Pros: Waterfalls. Hiking trails. Views of Lake Superior. Unique geology. Excellent campground.
Cons: Sometimes cold, even in summer.
The western shoreline of Lake Superior has many rocky beaches and rolling hills, which are laced with rushing rivers, waterfalls, dense forests, and unusual geological formations. All of these beautiful sights seem to come together at Gooseberry Falls State Park, which is one of my favorite places to visit in Minnesota. I have visited this park three times in the last five years, most recently in August 2005 for a 3-day camping trip.
Gooseberry Falls State Park covers 1,675 acres of densely wooded land along the Lake Superior shoreline in northeastern Minnesota. The main features of the park are a series of waterfalls on the Gooseberry River, and the rugged Lake Superior shoreline. The native Indian inhabitants called Lake Superior Gitchi Gummi which mean big waters. It is one of the largest lakes in the world.
The Visitors Center was built in the 1990s, and features a gift shop, a Park Ranger Station, a small museum, restrooms, and snack machines. Look for the stuffed Timber Wolf on display! Several waterfalls in the Gooseberry River are less than ? mile away and most of the trails are very easy to walk on; most in this area are handicap accessible too.
The Visitors Center and the nearby trails and waterfalls (but not the campground) are free to visitors. This is also a good jumping off point for the hiking trails going deep into the park or The Superior Hiking Trail, which runs along the backbone of the Lake Superior shoreline up to the Canadian border.
The Gooseberry River runs over basalt rock as it rushes into Lake Superior. The rock has worn away unevenly, which has created a series of waterfalls. On my most recent trip the river was running low, so we could cross the river (walking on rocks) and get pretty close-up to some of the falls. Some people even go underneath them (probably not a good idea) and wade in the river.
There are several viewing platforms for the less adventurous. It is often crowded here with throngs of people taking photographs though. I recommend spending 1-2 hours looking at the falls and the surrounding scenery.
This park has 18 miles of trails that follow the Gooseberry River, the Lake Superior shoreline, and meander along the wooded hills overlooking the lake. One mile of the trail near the falls are handicap accessible too. Some of the trails are easy walks through the woods, while others are rocky and have some steep dropoffs.
The Gitchi Gummi Trail is moderate in difficulty and runs to a point that juts out into Lake Superior. There are some stunning views of the lake and the steep cliffs. Also, the Superior Hiking Trail is accessible from the Gooseberry River trail. This is a great hiking trail suitable for more experienced hikers.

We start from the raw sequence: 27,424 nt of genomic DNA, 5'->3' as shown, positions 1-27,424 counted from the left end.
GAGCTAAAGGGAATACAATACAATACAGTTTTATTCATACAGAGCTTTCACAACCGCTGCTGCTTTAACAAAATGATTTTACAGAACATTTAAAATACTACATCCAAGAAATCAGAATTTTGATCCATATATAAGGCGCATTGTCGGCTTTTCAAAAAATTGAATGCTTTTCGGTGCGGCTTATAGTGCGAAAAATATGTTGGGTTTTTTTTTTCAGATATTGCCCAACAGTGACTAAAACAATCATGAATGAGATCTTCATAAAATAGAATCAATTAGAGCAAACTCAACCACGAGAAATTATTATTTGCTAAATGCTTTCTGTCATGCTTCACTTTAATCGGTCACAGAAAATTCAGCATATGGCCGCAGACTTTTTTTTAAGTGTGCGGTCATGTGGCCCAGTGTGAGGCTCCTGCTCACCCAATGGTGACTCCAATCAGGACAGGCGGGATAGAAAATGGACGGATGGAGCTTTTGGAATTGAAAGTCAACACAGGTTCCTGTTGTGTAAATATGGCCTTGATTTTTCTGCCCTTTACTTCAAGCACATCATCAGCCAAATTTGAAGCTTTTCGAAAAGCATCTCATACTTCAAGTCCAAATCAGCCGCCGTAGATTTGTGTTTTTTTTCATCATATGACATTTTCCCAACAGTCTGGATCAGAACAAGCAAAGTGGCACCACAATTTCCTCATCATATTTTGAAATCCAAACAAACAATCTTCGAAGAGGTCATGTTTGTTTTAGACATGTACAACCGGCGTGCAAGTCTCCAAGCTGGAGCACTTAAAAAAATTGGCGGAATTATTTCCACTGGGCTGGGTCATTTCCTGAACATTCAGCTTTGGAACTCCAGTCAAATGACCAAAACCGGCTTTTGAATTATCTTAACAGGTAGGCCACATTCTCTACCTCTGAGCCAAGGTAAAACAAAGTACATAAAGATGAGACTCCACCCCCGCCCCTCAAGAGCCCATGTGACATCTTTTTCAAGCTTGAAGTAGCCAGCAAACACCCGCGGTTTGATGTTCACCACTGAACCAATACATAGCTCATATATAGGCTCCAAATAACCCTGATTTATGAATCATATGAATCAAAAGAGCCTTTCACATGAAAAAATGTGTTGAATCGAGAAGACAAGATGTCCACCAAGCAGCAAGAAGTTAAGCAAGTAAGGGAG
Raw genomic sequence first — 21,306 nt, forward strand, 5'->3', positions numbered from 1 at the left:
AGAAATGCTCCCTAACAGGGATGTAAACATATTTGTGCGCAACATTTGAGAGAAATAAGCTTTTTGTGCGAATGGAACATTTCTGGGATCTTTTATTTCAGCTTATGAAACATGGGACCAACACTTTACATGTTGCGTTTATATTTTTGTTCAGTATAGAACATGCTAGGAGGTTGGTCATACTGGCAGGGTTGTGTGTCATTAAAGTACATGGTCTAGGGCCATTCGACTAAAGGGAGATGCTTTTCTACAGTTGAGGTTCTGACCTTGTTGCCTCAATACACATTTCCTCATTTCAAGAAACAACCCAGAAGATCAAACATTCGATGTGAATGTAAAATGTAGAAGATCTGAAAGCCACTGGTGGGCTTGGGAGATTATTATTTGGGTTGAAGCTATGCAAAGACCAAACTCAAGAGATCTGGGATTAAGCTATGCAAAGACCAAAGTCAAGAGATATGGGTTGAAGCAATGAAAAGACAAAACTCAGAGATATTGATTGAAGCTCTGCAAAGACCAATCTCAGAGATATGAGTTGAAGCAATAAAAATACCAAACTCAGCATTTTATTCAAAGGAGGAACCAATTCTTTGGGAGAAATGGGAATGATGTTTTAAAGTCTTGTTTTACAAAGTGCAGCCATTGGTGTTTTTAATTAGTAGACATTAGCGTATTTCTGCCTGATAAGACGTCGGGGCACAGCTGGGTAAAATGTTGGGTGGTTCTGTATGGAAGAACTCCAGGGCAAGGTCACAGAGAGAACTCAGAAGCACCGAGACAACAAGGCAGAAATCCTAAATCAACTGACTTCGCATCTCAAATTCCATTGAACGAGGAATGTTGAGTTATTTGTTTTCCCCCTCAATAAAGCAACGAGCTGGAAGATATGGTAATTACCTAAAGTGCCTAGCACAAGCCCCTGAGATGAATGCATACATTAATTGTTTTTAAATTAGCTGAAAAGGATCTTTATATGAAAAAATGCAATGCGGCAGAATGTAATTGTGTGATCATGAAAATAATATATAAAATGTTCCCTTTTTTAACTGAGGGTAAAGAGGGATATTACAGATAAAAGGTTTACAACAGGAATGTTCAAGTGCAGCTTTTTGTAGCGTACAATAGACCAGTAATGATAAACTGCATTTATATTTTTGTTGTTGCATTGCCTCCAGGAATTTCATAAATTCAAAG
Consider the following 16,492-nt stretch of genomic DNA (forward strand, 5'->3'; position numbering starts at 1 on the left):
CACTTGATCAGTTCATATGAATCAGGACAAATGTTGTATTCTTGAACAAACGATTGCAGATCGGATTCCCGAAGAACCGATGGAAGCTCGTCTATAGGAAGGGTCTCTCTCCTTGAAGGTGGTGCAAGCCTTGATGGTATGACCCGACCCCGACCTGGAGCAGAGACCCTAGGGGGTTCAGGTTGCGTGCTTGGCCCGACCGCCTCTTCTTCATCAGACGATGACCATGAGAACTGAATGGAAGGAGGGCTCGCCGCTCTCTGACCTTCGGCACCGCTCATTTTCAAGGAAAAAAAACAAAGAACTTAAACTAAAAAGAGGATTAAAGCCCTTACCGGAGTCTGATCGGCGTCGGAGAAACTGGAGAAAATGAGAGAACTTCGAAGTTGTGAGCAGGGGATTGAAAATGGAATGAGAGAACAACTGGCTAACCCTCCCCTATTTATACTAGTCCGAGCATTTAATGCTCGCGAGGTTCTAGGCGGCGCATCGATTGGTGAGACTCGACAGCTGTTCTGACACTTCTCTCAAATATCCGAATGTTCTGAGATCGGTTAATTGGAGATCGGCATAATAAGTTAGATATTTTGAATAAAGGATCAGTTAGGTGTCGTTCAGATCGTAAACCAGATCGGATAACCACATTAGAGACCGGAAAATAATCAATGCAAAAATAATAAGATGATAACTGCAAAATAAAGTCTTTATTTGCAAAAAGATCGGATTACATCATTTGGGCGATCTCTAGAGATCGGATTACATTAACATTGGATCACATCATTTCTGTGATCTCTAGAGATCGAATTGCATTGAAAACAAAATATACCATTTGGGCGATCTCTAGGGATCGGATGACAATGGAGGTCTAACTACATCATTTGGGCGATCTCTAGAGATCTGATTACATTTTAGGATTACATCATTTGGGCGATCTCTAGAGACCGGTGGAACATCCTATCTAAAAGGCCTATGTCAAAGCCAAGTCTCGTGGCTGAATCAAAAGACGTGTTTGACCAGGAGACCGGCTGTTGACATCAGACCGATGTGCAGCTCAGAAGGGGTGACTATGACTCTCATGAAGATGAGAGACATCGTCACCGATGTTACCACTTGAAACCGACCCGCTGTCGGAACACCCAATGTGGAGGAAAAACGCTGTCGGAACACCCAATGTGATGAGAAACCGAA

Gooseberry Falls has a 70-site drive-in campground, two group camps, and a kayak site. I stayed in the drive-in campground in August 2005 and the group camp in 2002. We reserved campsites in advance on both trips.
The drive-in campground is densely wooded and most sites have 15-20 between them. Most sites are shaded and have dense brush or trees all around them. A few sites are close to the lake, but you are subject to cold wind off the lake (if its blowing) and less privacy. There are two modern restrooms with showers, two handicap accessible sites, and a few pit toilets scattered about. In general the bathrooms are very clean. Overall the drive-in campground is one of the best I have visited in Minnesota!
The unusual picnic area is set on an ancient volcanic flow right along Lake Superior. The tables are all out in the open and the ground is covered with dense rock. The rock is worn smooth and easy to walk on, but you have to be careful, since the rock runs right up to the edge of the lake then drops off.
Agate Beach is at the mouth of the Gooseberry River covered with colorful small rocks. This is a great place to do some rock hunting, or you can sit on a ledge and soak up the sun. Its not a good idea to swim in Lake Superior since the water temperature rarely tops 50 degrees (F) even on the hottest days.
The Civilian Conservation Corp constructed several buildings in the park in the 1930s. Some are no longer used by remain as an interesting historical remembrance of that era.
A few photographs of the park can be seen here:
Gooseberry Falls State Park is a terrific place to visit. If offers beautiful views of Lake Superior, waterfalls, and a myriad of outdoor activities. Just visiting the waterfalls is free, but access to the rest of the park requires a park pass. The entrance fee is $7 day and is also sold as a 12-month pass for $25 at all Minnesota State Parks.
I recommend reserving campsites at least 2 months in advance. Sites can be reserved for a small fee by calling 1-866-85PARKS. Fees are $15 for the drive-in sites and about $50 for the group camp.
The park is about 1 hour northeast of Duluth, MN and about 4 hours from Minneapolis/St Paul. The weather is often fickle and unpredictable here. On my most recent trip here it was sunny and in the 70s in the day and about 50 at night. Several years ago we got caught in a torrential thunderstorm, which are not uncommon in the summer. Plan for anything.
Two Harbors, MN is about 13 miles southwest of the park on Highway 61, which runs along the Lake Superior shoreline. Gas, groceries, restaurants, a few motels and even a Dairy Queen can be found here.
The Split Rock Lighthouse State park is about 10 miles further north along the shore and is very easy to find.
Gooseberry Falls State Park
3206 Highway 61
Two Harbors, MN 55616
Campground Reservations: 1-866-85PARKS
Other reviews that may interest you:
Tettegouche State Park
Split Rock Lighthouse State Park
Temperance River State Park
Book: The Duluth, Missable, and Iron Range Railroad
© trailhound. 2005.